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An Oversupplied Market Will Continue to Pressure Natural Gas ETFs

This article was originally published on ETFTrends.com.

Even if natural gas prices spike in the short-term, the natgas market and related exchange traded funds will continue to suffer from a supply glut as the shale industry continues to pump out oil.

The United States Natural Gas Fund (UNG) has declined 43.0% over the past year as abundant supplies weigh on the market.

The U.S. energy industry is extracting so much natural gas that large quantities are being burned off on extraction sites to make way for oil production, and it is only expected to get worse, the Wall Street Journal reported.

An estimated 5.1 trillion cubic feet of natural gas was flared or burned off world-wide in 2018 - the equivalent to the combined consumption of France, Germany and Belgium - and the U.S. is now the number four largest flarer of gas behind Iran, Iraq and Russia.

The natural gas is being burned off because it is an unwanted byproduct of an oil well and may not be worth the cost of transporting it to the end consumer. Additionally, in the Permian Basin, the center of America’s oil patch, expanding natural gas pipelines are less of a priority than completing oil pipelines.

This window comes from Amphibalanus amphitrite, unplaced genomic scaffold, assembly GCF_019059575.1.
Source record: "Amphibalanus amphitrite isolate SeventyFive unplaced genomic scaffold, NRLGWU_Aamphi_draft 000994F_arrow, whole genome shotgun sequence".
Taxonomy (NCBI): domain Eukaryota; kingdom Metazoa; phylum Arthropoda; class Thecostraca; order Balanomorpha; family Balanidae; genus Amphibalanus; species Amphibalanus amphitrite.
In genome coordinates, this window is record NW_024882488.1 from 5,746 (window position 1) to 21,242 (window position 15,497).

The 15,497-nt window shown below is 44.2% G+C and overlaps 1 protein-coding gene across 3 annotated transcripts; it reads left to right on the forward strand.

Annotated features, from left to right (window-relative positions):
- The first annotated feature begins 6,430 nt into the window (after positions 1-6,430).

The depressed prices on natural gas in the U.S. and robust supply has created some anomalies in specific areas of the market. For example, the price of gas at the Waha Hub in Texas hit negative four dollars per million British thermal units while gas in the other parts of the country was around $2.50 per million British thermal units, so producers had to pay others to transport the gas away.

The shale oil boom has also experienced steeper decline rates in wells than conventional ones as the volume of crude they produce after the first years drops sharply, but the associated gas volumes fall at a much slower rate. Furthermore, the increase in shale oil drilling has also contributed to the increase in more unwanted gas.

For more information on the natgas market, visit our natural gas category.